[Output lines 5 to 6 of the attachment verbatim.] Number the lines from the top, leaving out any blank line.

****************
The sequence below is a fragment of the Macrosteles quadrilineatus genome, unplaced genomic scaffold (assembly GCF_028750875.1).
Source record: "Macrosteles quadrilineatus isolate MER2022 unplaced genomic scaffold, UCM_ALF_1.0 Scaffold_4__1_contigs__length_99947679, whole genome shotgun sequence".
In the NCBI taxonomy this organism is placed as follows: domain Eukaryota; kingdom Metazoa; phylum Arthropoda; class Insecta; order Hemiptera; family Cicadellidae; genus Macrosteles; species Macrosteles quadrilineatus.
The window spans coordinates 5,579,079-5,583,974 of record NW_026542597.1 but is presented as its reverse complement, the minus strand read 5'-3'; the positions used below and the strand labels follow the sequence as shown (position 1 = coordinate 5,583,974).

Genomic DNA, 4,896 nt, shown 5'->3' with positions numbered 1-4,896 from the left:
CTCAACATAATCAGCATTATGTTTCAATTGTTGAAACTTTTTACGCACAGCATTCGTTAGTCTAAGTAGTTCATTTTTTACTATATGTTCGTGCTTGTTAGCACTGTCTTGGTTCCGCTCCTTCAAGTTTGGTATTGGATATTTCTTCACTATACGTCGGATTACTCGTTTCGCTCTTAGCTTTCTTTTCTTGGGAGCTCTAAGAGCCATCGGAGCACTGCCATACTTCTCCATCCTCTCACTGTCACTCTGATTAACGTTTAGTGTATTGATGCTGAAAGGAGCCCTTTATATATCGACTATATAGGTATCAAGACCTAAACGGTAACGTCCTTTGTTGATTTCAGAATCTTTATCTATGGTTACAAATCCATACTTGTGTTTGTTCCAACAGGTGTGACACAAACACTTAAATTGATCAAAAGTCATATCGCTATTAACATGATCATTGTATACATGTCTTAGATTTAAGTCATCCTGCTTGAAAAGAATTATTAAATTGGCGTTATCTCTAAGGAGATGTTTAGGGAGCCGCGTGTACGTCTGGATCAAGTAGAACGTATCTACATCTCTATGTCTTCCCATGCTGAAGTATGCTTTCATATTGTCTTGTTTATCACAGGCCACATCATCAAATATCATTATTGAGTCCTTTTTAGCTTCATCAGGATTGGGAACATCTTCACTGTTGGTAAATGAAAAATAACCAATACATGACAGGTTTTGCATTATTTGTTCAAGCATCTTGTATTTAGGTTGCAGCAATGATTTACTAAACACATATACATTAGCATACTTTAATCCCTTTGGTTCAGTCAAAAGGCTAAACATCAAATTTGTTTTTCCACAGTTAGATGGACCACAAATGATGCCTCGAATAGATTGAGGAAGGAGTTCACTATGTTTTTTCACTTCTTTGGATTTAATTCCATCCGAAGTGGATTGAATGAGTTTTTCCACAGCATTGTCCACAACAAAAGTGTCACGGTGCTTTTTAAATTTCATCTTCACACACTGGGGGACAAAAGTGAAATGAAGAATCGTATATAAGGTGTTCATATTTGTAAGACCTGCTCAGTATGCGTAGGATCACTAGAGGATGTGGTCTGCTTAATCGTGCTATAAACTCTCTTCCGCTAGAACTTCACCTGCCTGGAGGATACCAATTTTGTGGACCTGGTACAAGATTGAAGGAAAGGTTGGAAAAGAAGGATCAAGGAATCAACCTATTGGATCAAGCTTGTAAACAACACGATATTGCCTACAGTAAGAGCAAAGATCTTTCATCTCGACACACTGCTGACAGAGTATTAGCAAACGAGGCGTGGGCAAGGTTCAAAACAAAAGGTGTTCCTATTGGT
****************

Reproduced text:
Genomic DNA, 4,896 nt, shown 5'->3' with positions numbered 1-4,896 from the left:
CTCAACATAATCAGCATTATGTTTCAATTGTTGAAACTTTTTACGCACAGCATTCGTTAGTCTAAGTAGTTCATTTTTTACTATATGTTCGTGCTTGTTAGCACTGTCTTGGTTCCGCTCCTTCAAGTTTGGTATTGGATATTTCTTCACTATACGTCGGATTACTCGTTTCGCTCTTAGCTTTCTTTTCTTGGGAGCTCTAAGAGCCATCGGAGCACTGCCATACTTCTCCATCCTCTCACTGTCACTCTGATTAACGTTTAGTGTATTGATGCTGAAAGGAGCCCTTTATATATCGACTATATAGGTATCAAGACCTAAACGGTAACGTCCTTTGTTGATTTCAGAATCTTTATCTATGGTTACAAATCCATACTTGTGTTTGTTCCAACAGGTGTGACACAAACACTTAAATTGATCAAAAGTCATATCGCTATTAACATGATCATTGTATACATGTCTTAGATTTAAGTCATCCTGCTTGAAAAGAATTATTAAATTGGCGTTATCTCTAAGGAGATGTTTAGGGAGCCGCGTGTACGTCTGGATCAAGTAGAACGTATCTACATCTCTATGTCTTCCCATGCTGAAGTATGCTTTCATATTGTCTTGTTTATCACAGGCCACATCATCAAATATCATTATTGAGTCCTTTTTAGCTTCATCAGGATTGGGAACATCTTCACTGTTGGTAAATGAAAAATAACCAATACATGACAGGTTTTGCATTATTTGTTCAAGCATCTTGTATTTAGGTTGCAGCAATGATTTACTAAACACATATACATTAGCATACTTTAATCCCTTTGGTTCAGTCAAAAGGCTAAACATCAAATTTGTTTTTCCACAGTTAGATGGACCACAAATGATGCCTCGAATAGATTGAGGAAGGAGTTCACTATGTTTTTTCACTTCTTTGGATTTAATTCCATCCGAAGTGGATTGAATGAGTTTTTCCACAGCATTGTCCACAACAAAAGTGTCACGGTGCTTTTTAAATTTCATCTTCACACACTGGGGGACAAAAGTGAAATGAAGAATCGTATATAAGGTGTTCATATTTGTAAGACCTGCTCAGTATGCGTAGGATCACTAGAGGATGTGGTCTGCTTAATCGTGCTATAAACTCTCTTCCGCTAGAACTTCACCTGCCTGGAGGATACCAATTTTGTGGACCTGGTACAAGATTGAAGGAAAGGTTGGAAAAGAAGGATCAAGGAATCAACCTATTGGATCAAGCTTGTAAACAACACGATATTGCCTACAGTAAGAGCAAAGATCTTTCATCTCGACACACTGCTGACAGAGTATTAGCAAACGAGGCGTGGGCAAGGTTCAAAACAAAAGGTGTTCCTATTGGT